Academic journal article Logos: A Journal of Catholic Thought and Culture

Metaphysics and Ultimate Questions

Academic journal article Logos: A Journal of Catholic Thought and Culture

Metaphysics and Ultimate Questions

Article excerpt

  Sure he that made us with such large discourse,   Looking before and after, gave us not   That capability and god-like reason   To fust in us unused. (1) 

AT THE HEART of the gravest crises our societies face today lies culture. And at the heart of that culture one finds a growing mistrust among humans of their own humanity, of what it means to be a human being, and a consequent loss of the affirmation, the joy, and the creativity that being human should entail; so said Blessed John Paul II in his famed speech to the General Assembly of UNESCO in Paris, on June 2, 1980 (cf. n. 13). (2) It may be recalled that in his first encyclical, Redemptor hominis (cf. n. 15), he had expressed concern about whether "man qua man" (as one says ens qua ens), in the midst of the progress of knowledge in so many fields, did indeed progress and become more conscious of the dignity of his own humanity, or rather instead regress and become degraded in his own humanity. (3) In Fides et ratio, the concern, more specific still, was our present mistrust of the powers of reason, which makes much contemporary philosophy abandon metaphysical study of the ultimate human Questions--"the deep-seated distrust of reason which has surfaced in the most recent developments of much of philosophical research, to the point that there is talk at times of 'the end of metaphysics'" (n. 55; cf. 83, 84, 61). (4)

Although John Paul seems to go even farther than they do, he does echo in that regard some of the best philosophical minds of the twentieth century. A clear instance, of course, was Husserl, for whom the greatest historical phenomenon of all is, in a striking phrase, "the struggle of humanity to understand itself." In his great book, The Crisis of European Sciences and Transcendental Phenomenology, Husserl also made the point that "merely factual sciences make a merely factual humanity." "In our vital need," he adds, science "has nothing to say to us." For "it excludes in principle precisely the questions which man, given over in our unhappy times to the most portentous upheaval, finds the most burning; questions of the meaning or meaninglessness of the whole of this human existence. Do not these questions, universal and necessary for all men, demand universal reflections and answers based on rational insight? In the final analysis they concern man as a free, self-determining being." Positivism has dropped all questions "vaguely termed ultimate and highest," so-called "metaphysical questions," which, taken broadly, "surpass the world understood as the universe of mere facts" and which "all claim a higher dignity than questions of fact." Thus in a manner of speaking, positivism "decapitates philosophy." For philosophy "implied a meaningful order of being and thus of problems of being. Accordingly, metaphysics, the science of the ultimate and highest questions (der Metaphysik, derWissenschaft von den hochsten und letzten Fragen), was honored as the queen of the sciences; its spirit decided on the ultimate meaning (letzten Sinn) of all knowledge supplied by the other sciences." The enigma of all enigmas is indeed "the deepest essential interrelation between reason and being in general." (5)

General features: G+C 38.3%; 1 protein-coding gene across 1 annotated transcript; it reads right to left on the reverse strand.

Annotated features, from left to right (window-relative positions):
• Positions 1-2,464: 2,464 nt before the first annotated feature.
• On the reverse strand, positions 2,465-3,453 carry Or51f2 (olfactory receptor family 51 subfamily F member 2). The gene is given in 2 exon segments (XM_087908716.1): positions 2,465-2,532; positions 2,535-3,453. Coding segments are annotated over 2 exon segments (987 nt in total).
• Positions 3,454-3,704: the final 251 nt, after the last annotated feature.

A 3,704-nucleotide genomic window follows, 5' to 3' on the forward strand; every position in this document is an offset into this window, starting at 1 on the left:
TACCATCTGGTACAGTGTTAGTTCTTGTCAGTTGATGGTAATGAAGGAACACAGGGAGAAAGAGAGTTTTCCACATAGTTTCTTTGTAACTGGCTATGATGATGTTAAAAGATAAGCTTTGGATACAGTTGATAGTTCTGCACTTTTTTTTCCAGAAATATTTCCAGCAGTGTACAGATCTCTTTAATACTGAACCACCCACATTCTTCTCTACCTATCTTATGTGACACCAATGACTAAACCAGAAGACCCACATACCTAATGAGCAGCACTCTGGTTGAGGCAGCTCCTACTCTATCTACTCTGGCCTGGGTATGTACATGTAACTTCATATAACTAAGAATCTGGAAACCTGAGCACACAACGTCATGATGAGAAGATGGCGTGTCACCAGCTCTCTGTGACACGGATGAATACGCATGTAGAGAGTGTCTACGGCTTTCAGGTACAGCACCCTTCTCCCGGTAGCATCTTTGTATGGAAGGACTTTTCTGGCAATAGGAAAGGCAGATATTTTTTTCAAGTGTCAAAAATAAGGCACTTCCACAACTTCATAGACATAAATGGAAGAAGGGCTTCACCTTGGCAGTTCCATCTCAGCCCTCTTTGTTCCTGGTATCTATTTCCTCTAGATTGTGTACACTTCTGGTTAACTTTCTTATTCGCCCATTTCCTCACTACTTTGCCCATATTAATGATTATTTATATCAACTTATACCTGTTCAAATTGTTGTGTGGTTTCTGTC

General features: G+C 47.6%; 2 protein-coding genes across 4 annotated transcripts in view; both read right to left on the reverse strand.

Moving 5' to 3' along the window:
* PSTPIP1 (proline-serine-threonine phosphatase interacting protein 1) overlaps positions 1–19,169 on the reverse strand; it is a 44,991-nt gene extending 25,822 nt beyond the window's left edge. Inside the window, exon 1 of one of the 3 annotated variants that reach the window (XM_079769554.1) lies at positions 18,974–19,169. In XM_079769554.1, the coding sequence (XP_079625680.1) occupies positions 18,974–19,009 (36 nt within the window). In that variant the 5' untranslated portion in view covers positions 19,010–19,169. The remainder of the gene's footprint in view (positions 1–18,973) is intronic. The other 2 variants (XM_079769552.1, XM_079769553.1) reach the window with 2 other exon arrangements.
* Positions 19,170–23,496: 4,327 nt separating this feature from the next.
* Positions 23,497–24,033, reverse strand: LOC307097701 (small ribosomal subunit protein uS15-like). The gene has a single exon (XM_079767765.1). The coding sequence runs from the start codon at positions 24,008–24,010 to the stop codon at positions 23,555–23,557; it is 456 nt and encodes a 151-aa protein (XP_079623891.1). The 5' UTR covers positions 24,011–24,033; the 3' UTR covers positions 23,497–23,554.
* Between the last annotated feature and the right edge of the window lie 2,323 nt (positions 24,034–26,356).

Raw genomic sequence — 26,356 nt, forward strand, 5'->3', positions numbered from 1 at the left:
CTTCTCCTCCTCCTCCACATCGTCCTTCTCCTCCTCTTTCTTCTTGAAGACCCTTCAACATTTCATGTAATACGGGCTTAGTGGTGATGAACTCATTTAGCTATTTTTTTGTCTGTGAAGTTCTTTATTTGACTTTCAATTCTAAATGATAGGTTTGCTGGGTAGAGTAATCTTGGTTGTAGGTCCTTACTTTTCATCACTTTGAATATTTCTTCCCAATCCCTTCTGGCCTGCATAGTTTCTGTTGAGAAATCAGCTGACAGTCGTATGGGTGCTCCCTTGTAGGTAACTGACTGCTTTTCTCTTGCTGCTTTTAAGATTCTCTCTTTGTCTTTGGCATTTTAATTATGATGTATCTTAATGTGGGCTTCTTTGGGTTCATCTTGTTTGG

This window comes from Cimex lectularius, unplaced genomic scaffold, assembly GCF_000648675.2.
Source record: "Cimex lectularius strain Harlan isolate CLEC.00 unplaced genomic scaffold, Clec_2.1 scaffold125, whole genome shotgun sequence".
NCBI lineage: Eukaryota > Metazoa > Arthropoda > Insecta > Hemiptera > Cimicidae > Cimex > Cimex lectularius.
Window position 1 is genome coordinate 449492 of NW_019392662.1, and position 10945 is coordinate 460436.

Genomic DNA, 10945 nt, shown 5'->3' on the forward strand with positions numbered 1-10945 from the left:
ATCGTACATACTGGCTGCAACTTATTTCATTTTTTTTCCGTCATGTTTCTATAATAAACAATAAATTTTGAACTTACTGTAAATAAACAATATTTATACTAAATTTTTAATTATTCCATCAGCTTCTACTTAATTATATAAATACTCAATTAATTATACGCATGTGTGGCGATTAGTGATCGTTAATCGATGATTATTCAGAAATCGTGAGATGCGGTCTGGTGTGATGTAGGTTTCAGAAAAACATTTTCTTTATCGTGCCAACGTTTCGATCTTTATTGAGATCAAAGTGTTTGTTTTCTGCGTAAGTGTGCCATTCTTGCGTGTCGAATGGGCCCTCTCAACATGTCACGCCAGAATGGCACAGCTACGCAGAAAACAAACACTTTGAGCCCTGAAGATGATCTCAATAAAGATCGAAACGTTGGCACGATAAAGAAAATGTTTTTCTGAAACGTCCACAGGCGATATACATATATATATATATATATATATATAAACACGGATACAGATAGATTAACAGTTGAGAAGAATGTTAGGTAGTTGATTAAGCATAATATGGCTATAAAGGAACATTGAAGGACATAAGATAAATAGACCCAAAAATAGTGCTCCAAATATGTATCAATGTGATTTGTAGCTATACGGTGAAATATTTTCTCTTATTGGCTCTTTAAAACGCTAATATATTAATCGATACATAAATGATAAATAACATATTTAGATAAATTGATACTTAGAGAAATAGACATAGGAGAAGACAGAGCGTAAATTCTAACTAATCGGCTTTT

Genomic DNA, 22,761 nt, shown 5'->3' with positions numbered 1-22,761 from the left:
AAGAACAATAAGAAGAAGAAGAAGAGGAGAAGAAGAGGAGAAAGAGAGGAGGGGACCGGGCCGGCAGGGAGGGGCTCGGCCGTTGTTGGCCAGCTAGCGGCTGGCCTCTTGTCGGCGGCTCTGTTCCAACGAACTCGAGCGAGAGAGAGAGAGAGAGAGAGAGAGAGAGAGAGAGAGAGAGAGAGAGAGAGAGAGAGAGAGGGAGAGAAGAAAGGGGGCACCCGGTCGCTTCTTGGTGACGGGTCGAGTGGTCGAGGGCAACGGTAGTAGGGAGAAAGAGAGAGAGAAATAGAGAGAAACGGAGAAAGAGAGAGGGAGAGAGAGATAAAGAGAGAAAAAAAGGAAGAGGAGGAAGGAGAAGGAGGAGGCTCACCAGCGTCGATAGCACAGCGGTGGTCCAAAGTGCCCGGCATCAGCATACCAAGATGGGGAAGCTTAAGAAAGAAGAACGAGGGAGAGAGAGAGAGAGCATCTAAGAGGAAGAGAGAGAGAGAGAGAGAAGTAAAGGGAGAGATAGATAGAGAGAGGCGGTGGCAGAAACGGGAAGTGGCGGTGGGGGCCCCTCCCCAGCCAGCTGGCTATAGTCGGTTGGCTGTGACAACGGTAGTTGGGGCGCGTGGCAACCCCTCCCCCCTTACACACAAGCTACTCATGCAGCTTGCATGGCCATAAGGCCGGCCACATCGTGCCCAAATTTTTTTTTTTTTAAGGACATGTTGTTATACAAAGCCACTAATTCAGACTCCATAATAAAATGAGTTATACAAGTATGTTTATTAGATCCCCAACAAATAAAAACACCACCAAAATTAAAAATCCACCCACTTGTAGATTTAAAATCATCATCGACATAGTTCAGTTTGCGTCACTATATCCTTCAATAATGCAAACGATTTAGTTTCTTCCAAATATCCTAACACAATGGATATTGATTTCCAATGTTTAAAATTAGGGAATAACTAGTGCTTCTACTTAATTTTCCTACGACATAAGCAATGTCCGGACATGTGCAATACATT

No less apposite, though perhaps less known, are the following remarks by Bergson in his Huxley Lecture, delivered at the University of Birmingham, May 29, 1911 (I quote from the original English): "What are we? What are we doing here? Whence do we come and whither do we go? These, it seems, are the essential and vital questions, the questions of supreme interest, which first present themselves to the philosopher and which are, or should be, the very cause of philosophy's existence. But not at all. ... Either I am much deceived or the future belongs to a philosophy which will give back to these problems their rightful place--the first--which will face them in themselves and for themselves, directly." (6)

One should also recall here Whitehead's denunciation of what he very aptly called the "fallacy of misplaced concreteness," which is what we commit when we mistake our abstractions for concrete realities. …

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